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Man–Environment Relations in Halakhic Sources: Three Circles
GLOBAL WARMING ACCORDING TO JEWISH LAW
ones that detract from ones’ quality of life or tranquility. Nuisance laws, therefore,
introduce the concept that quality of life is also a “protected interest,” which is
Here, we will first describe the two first circles and will then describe in brief
some principles derived from them, and which could serve as a platform for an
applicable Halakhic doctrine for the management of modern environmental hazards,
including global ones, which go beyond the responsibility of the individual or the
local public, and relate to the world at large.
3.1. THE LOCAL CIRCLE
Some examples: The Mishnah requires the distancing of hazardous materials from
the neighbor’s property: “A man should keep olive refuse, dung, salt, lime, and flint
stones at least three handbreadths from his neighbor’s wall or plaster it over.”14 The
Mishnah makes similar demands on ones’ conduct toward his upstairs neighbor:
“An oven should not be fixed in a room unless there is above it an empty space of at
least 4 cubits. If it is fixed in an upper chamber, there must be under it paved flooring
at least three handbreadths thick, or for a small stove one handbreadth.”15
And so also in the following Mishnah: “A man should not open a bakery or
a dyer’s workshop under his neighbor’s storehouse, nor a cowshed. In point of
fact the rabbis permitted [a bakery or dyer’s workshop to be opened] under wine,
but not a cowshed.”16 The Mishnah also requires the protection against noise:
“One may protest against the opening of a shop within the courtyard and claim,
‘I cannot sleep due to the noise of those entering and exiting’.17
3.2. THE PUBLIC CIRCLE
The Mishnah protects not only the individual’s property and quality of life but also
the public and its property. For reasons of protection from air pollution, the Mishnah requires the distancing of various hazards from inhabited settlements: “Animal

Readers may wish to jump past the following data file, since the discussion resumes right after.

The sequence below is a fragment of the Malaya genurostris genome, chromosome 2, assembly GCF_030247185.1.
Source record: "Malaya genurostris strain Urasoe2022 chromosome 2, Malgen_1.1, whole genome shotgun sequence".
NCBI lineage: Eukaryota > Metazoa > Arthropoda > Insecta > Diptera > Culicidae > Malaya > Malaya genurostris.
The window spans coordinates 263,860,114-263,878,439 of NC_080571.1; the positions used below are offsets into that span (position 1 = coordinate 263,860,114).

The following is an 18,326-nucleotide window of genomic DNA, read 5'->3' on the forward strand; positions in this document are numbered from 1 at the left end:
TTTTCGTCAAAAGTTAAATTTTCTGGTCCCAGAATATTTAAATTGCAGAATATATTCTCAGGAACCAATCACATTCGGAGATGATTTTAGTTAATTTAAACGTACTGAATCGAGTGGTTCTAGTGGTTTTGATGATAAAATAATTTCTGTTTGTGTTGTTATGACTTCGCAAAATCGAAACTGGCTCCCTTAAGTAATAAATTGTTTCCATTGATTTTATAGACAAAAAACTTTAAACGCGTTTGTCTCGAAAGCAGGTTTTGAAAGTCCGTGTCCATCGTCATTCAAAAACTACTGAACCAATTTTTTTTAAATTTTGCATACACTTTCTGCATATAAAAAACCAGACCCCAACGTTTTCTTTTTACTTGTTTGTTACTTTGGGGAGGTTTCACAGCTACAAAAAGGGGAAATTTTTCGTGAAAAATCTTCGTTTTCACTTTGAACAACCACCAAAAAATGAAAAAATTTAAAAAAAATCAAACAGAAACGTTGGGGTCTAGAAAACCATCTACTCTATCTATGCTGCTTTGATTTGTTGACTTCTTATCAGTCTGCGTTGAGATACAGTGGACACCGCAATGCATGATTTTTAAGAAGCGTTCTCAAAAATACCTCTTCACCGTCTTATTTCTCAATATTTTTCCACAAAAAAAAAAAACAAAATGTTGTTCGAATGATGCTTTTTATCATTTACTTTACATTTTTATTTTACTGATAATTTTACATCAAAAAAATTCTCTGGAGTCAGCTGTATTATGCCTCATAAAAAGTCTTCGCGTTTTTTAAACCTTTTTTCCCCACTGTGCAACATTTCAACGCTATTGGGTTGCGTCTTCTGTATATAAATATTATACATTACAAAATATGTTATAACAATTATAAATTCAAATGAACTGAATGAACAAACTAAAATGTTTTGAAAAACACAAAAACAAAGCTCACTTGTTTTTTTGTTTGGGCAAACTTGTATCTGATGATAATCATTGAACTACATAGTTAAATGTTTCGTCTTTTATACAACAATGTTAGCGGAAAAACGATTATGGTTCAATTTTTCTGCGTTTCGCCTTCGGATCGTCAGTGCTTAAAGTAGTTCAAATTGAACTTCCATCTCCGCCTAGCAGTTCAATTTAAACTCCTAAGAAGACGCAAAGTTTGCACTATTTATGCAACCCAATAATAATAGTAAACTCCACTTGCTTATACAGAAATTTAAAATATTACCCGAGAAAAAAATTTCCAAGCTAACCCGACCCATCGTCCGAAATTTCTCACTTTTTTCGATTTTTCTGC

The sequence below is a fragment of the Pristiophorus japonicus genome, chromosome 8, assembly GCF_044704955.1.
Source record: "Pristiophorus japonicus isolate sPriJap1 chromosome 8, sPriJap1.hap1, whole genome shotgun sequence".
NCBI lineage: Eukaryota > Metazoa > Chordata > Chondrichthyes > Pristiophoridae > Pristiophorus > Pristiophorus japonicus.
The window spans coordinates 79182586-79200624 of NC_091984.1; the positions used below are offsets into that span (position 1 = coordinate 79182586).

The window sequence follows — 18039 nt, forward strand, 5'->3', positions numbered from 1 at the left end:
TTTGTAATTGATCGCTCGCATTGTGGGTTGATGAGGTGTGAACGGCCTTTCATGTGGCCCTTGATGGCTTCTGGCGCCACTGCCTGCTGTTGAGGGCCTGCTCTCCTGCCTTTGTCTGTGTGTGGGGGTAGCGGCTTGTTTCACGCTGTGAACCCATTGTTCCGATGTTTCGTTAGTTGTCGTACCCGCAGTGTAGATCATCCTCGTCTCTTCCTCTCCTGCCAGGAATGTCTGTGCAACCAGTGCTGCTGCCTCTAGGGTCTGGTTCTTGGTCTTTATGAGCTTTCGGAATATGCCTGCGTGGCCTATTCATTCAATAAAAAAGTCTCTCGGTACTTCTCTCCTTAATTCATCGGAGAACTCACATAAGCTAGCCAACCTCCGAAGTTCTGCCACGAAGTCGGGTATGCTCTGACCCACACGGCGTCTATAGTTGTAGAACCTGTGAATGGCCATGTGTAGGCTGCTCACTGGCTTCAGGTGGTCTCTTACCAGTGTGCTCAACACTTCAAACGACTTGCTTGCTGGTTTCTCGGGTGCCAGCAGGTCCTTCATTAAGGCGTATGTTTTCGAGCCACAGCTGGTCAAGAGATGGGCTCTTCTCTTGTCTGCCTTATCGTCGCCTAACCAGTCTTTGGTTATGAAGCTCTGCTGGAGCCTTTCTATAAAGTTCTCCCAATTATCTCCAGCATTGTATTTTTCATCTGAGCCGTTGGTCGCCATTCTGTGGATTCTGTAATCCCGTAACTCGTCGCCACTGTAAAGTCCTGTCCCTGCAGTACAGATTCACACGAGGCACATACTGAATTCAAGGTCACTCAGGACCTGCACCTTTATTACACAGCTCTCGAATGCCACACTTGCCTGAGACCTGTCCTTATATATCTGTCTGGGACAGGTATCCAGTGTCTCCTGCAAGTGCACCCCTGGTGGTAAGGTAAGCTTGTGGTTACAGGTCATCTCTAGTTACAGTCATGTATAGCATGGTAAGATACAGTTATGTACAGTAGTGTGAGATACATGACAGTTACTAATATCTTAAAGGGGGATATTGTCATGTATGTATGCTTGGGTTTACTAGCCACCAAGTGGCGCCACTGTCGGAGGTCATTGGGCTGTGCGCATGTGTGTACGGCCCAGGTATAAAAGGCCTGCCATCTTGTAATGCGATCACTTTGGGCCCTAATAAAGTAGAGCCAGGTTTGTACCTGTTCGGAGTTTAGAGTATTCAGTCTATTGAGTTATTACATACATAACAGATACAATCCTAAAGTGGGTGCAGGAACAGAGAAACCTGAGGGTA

carcasses, graves and tanneries must be distanced 50 cubits from a town. A tannery
may be set up only to the east of a town. Rabbi Akiva says it may be set up on any
side save the west, and it must be distanced 50 cubits [from the town].”18 The Mishnah
also prohibits air pollution caused by waste, and thus prohibits threshing grain
Mishnah, Bava Batra, 2:1.
SHLOMO E. GLICKSBERG
close to town: “A permanent threshing floor may not be made within 50 cubits of
the town. One may not make a permanent threshing floor within his own domain
unless his ground extends 50 cubits in every direction, and he must distance it from
his fellow’s plants and ploughed land so that it will not cause damage.”19
A further Mishnah prohibits the planting of a tree near an inhabited area, and
even requires its uprooting once planted: “A tree may not be grown within a distance
of 25 cubits from the town, or 50 cubits if it is a carob tree or a sycamore tree.”20
The Mishnah does not explain the measures taken or the nature of the nuisance.
However, the discussion in the Babylonian Talmud on this issue quotes the Amora
(Talmudic Sage) Ullah on this, that the preservation of the town’s aesthetic beauty
is the reason for distancing the trees, so that they will not obscure the view seen from
the town, which would detract from the town’s beauty. Later, poskim concluded